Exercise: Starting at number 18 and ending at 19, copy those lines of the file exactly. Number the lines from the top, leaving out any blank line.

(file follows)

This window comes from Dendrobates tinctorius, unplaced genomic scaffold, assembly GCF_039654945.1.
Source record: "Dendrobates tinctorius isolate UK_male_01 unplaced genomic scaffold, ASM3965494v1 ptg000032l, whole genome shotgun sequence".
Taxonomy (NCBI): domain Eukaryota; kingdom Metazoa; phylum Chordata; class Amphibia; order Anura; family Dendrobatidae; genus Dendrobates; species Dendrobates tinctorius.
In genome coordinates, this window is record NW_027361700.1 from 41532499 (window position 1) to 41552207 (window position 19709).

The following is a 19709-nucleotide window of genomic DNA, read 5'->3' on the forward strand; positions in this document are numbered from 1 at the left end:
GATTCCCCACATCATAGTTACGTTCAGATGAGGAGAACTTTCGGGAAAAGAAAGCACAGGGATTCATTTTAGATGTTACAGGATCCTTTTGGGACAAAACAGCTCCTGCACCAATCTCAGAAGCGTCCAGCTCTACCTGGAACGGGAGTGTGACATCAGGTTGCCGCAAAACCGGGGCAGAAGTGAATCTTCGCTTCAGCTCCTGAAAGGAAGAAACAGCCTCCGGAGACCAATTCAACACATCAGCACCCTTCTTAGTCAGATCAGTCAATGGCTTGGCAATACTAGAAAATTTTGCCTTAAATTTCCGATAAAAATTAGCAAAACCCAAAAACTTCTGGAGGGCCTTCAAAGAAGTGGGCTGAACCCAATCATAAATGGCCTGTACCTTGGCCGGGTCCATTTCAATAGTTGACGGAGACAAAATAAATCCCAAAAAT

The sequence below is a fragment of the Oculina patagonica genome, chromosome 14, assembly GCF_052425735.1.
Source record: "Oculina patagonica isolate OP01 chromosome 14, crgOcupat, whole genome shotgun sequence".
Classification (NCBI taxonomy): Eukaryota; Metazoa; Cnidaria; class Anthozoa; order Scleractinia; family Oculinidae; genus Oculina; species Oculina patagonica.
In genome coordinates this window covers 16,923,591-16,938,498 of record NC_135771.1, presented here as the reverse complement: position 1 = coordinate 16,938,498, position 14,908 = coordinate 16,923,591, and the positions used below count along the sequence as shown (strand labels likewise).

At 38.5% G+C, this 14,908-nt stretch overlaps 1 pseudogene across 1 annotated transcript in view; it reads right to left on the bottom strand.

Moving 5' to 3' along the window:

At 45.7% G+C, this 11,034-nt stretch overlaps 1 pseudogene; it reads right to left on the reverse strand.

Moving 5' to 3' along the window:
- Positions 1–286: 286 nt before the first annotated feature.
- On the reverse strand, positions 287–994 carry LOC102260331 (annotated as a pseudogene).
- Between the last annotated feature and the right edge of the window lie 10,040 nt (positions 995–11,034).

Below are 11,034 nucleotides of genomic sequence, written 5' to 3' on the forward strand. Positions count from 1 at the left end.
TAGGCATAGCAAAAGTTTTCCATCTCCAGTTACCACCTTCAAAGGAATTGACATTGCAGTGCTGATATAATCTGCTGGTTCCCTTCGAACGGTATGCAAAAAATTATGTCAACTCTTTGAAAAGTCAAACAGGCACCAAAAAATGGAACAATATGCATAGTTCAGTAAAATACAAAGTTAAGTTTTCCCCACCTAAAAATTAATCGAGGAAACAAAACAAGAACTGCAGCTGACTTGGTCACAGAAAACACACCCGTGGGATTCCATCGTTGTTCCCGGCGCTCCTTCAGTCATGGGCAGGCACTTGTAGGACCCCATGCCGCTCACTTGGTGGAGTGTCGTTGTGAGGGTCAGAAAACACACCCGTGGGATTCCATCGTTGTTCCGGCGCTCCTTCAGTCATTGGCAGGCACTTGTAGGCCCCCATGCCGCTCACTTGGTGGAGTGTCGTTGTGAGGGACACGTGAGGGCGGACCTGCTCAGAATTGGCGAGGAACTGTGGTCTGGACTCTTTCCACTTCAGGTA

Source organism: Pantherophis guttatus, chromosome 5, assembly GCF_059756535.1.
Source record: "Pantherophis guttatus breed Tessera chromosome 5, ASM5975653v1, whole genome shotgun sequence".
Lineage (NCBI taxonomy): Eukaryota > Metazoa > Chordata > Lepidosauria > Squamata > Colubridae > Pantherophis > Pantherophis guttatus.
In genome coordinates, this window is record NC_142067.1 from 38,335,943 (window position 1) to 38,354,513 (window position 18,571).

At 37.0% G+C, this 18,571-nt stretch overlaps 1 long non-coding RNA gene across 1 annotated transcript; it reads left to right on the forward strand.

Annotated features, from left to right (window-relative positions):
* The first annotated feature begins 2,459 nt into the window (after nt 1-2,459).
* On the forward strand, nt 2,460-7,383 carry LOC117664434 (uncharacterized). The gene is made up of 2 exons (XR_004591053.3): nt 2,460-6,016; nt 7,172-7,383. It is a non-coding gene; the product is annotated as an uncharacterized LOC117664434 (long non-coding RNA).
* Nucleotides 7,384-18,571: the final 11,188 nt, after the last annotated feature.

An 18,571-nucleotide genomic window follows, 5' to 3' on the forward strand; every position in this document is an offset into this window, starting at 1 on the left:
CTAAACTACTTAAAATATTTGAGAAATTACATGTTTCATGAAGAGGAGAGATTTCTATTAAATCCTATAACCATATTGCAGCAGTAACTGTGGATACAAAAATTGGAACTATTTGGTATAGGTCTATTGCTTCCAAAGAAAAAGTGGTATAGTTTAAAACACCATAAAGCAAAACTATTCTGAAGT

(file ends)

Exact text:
Below are 11,034 nucleotides of genomic sequence, written 5' to 3' on the forward strand. Positions count from 1 at the left end.
TAGGCATAGCAAAAGTTTTCCATCTCCAGTTACCACCTTCAAAGGAATTGACATTGCAGTGCTGATATAATCTGCTGGTTCCCTTCGAACGGTATGCAAAAAATTATGTCAACTCTTTGAAAAGTCAAACAGGCACCAAAAAATGGAACAATATGCATAGTTCAGTAAAATACAAAGTTAAGTTTTCCCCACCTAAAAATTAATCGAGGAAACAAAACAAGAACTGCAGCTGACTTGGTCACAGAAAACACACCCGTGGGATTCCATCGTTGTTCCCGGCGCTCCTTCAGTCATGGGCAGGCACTTGTAGGACCCCATGCCGCTCACTTGGTGGAGTGTCGTTGTGAGGGTCAGAAAACACACCCGTGGGATTCCATCGTTGTTCCGGCGCTCCTTCAGTCATTGGCAGGCACTTGTAGGCCCCCATGCCGCTCACTTGGTGGAGTGTCGTTGTGAGGGACACGTGAGGGCGGACCTGCTCAGAATTGGCGAGGAACTGTGGTCTGGACTCTTTCCACTTCAGGTA